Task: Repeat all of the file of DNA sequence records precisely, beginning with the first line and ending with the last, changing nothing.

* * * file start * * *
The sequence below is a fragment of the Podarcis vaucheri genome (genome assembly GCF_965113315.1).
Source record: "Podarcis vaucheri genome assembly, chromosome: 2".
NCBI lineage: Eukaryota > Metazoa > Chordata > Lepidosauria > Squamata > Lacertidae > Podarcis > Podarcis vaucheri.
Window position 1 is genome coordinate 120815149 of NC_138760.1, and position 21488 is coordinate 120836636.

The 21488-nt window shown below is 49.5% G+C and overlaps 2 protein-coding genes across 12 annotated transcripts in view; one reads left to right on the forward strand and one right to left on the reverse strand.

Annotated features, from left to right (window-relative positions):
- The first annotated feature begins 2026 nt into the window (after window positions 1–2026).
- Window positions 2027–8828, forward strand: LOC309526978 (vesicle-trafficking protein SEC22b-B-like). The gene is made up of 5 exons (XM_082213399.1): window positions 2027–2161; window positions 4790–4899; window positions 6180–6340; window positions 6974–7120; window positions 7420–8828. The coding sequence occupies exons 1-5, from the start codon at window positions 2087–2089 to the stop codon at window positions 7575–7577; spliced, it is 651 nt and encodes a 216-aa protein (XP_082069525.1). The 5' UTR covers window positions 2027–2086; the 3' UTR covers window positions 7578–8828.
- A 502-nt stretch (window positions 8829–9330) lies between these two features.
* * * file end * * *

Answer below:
The sequence below is a fragment of the Podarcis vaucheri genome (genome assembly GCF_965113315.1).
Source record: "Podarcis vaucheri genome assembly, chromosome: 2".
NCBI lineage: Eukaryota > Metazoa > Chordata > Lepidosauria > Squamata > Lacertidae > Podarcis > Podarcis vaucheri.
Window position 1 is genome coordinate 120815149 of NC_138760.1, and position 21488 is coordinate 120836636.

The 21488-nt window shown below is 49.5% G+C and overlaps 2 protein-coding genes across 12 annotated transcripts in view; one reads left to right on the forward strand and one right to left on the reverse strand.

Annotated features, from left to right (window-relative positions):
- The first annotated feature begins 2026 nt into the window (after window positions 1–2026).
- Window positions 2027–8828, forward strand: LOC309526978 (vesicle-trafficking protein SEC22b-B-like). The gene is made up of 5 exons (XM_082213399.1): window positions 2027–2161; window positions 4790–4899; window positions 6180–6340; window positions 6974–7120; window positions 7420–8828. The coding sequence occupies exons 1-5, from the start codon at window positions 2087–2089 to the stop codon at window positions 7575–7577; spliced, it is 651 nt and encodes a 216-aa protein (XP_082069525.1). The 5' UTR covers window positions 2027–2086; the 3' UTR covers window positions 7578–8828.
- A 502-nt stretch (window positions 8829–9330) lies between these two features.